Zoning regulations allowing land uses and activities not covered under other zoning classifications. Examples include detention centers and prisons, government buildings, sewer treatment facilities, cemetaries, churches, and landfills. Conditional zoning is often allowed through special-use permits, also known as conditional-use permits.
1. Permission from zoning authorities to deviate from existing zoning regulations.
2. Government authorization allowing land use that is currently not permitted within a specified zoning district, usually for the health and welfare of the community, such as a hospital in a residential zone.
Definition: The written policies, guidelines, disclosures, and legal terms for a specific auction sale, which describe how the sale is to be conducted, the rights and responsibilities of auction participants, any reserves on sale items, payment procedures, fees or other charges paid by buyers, bidder qualifications, and so on. The conditions of sale are usually made available to prospective auction participants prior to the sale itself. Also known as the "terms and conditions" or "auction rules".
Terms, Definitions, and Concepts: Auction, Real Estate
An estate in real property consisting of an individual interest in an apartment or commercial unit, and an undivided common interest in the common areas such as the land, parking areas, elevators, stairways, and the like.
A condominium property regime (CPR) is a form of ownership of real property where the owner has title to a specific dwelling unit as well as an undivided interest in a proportion of the common areas as a tenant in common.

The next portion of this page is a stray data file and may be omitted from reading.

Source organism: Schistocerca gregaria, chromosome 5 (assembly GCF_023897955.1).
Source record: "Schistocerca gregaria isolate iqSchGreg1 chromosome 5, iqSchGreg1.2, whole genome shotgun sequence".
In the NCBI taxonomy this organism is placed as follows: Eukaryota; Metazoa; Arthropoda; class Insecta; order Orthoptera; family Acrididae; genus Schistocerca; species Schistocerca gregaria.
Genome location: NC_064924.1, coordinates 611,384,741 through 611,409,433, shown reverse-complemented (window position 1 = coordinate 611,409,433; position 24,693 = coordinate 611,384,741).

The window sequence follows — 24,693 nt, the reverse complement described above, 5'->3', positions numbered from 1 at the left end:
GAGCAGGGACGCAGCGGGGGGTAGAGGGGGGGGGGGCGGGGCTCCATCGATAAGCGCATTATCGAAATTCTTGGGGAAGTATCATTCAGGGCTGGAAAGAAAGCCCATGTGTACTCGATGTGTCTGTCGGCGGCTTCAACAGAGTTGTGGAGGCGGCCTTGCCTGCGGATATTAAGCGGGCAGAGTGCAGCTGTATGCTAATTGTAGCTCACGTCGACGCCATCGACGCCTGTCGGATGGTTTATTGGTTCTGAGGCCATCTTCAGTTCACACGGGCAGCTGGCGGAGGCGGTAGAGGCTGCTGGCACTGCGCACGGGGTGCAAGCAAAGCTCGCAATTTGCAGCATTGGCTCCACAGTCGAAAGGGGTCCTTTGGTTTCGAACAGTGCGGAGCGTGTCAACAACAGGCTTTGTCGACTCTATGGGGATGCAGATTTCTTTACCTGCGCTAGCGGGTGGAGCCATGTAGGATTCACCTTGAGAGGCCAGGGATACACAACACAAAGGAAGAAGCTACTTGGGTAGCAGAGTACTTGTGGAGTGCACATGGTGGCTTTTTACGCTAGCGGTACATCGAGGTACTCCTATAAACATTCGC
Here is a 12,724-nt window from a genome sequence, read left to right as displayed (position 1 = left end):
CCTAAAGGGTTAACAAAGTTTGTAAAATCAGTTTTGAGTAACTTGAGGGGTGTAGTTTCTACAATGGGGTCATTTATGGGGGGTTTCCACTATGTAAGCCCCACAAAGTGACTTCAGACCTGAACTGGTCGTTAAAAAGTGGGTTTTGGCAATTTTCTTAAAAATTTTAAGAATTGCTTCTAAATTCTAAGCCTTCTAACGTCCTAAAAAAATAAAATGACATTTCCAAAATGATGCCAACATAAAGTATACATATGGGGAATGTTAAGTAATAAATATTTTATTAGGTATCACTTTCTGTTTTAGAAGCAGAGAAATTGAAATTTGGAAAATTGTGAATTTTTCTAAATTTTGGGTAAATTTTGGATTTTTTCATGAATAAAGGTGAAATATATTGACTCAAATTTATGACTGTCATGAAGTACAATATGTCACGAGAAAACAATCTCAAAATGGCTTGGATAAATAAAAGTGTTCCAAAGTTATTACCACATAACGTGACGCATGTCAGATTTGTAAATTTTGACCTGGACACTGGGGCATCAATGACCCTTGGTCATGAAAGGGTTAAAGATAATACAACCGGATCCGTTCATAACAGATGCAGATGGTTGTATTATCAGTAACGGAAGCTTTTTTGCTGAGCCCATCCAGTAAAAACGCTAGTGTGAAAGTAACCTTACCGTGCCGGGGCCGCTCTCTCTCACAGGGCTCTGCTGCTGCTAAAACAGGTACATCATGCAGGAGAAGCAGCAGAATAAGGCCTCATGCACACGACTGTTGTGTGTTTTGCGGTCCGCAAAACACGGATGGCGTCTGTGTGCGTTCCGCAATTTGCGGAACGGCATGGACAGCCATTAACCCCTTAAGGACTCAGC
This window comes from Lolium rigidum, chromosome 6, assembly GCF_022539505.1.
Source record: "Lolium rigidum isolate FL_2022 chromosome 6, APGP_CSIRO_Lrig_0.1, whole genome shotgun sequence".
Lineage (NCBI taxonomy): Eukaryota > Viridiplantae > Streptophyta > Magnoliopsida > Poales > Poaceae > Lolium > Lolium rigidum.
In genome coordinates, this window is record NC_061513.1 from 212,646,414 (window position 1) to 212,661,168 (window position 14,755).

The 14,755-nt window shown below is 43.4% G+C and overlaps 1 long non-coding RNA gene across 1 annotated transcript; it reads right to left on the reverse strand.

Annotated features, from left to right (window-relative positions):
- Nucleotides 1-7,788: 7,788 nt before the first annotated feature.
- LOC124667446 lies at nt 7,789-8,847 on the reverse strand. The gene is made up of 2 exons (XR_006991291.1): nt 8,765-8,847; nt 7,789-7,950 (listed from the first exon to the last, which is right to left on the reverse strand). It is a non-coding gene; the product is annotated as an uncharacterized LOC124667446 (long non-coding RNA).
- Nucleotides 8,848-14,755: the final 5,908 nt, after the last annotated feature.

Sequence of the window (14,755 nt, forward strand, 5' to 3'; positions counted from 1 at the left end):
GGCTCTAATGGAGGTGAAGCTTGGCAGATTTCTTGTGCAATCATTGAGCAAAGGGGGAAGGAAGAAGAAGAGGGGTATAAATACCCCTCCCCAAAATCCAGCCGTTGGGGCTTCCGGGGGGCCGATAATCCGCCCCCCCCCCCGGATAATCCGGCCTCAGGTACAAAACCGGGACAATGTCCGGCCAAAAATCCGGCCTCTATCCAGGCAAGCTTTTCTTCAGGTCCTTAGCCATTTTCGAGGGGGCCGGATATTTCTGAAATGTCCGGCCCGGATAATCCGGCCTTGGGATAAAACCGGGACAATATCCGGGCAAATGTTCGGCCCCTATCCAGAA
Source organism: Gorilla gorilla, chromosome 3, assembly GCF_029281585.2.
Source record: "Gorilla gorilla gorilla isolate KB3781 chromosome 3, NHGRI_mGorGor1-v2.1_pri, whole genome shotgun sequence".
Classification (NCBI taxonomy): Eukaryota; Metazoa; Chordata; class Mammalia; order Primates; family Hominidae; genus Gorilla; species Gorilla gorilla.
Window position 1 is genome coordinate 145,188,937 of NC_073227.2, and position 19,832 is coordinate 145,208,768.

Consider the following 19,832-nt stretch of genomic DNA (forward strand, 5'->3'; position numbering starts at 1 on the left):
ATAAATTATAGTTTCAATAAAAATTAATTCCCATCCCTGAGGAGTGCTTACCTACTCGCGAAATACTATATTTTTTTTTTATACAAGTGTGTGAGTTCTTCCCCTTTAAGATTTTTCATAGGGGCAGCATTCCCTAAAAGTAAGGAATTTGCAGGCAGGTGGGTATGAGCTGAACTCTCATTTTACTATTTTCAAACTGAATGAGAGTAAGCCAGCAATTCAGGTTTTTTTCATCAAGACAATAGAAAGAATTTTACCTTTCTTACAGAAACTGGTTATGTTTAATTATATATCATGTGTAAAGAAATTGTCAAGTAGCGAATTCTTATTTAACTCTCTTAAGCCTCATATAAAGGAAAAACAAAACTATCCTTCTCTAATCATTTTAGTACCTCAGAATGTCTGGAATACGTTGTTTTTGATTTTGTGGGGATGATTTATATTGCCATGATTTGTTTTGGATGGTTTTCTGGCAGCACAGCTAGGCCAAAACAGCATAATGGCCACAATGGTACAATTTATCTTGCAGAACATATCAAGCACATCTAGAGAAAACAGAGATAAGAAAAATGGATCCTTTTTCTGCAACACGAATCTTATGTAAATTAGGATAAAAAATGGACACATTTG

See also Title, Strata title, Company title, and Common areas.
1. An easement designed to preserve and protect open space or important natural areas. 2. A legal agreement between a landowner and either a land trust or government entity that restricts land use and development on a parcel of real property so as to preserve and protect its conservation and natural resource values.
Acts done by a landlord which so materially disturb or impair the tenant's enjoyment of the leased premises that a tenant is effectively forced to move out and terminate the lease without liability for any further rent
A legal agreement between competent parties who agree to perform or refrain from performing certain acts for a consideration. In real estate, there are many different types of contracts, including listings, contracts of sale, options, mortgages, assignments, leases, deeds, escrow agreements, and loan commitments, among others.
A life estate that is intentionally and
voluntarily created by an owner of real estate, either by deed if the owner is
alive or through a will if he or she is deceased. The estate is conveyed to a
life tenant, who holds the estate until his or her death. During the life of
the life tenant, he or she enjoys all the rights and privileges of property
ownership, except that he or she is prohibited from laying or committing waste
to or upon the property (damaging the property or causing its value to
diminish). A conventional life estate ends upon the death of the life tenant.
Ownership of the property passes to another or reverts to the original owner or
his heirs, depending on the provisions of the life estate.
If the conventional life estate is also an estate pur autre vie, the estate is held for the duration of the life of some other specified person rather than the life tenant.
1. The transfer of title to real property by means of a written instrument such as a deed, a will, or an assignment of a lease.
2. The act of transferring title to real property from the owner(s) to another person or group of persons.
A tenancy at will that was recorded in a court ownership roll. Copyholds were not, strictly spoken, inherited, but were customarily so. The landowner who would "admit" the heir to the lands of the decedent.
1. Real or personal property that is visible and has physical form, as opposed to intangible property such as rights or patents.
Same as tangible property.
2. Real property consisting of land, improvements to the land (tenements), and physical appurtenances such as sidewalks.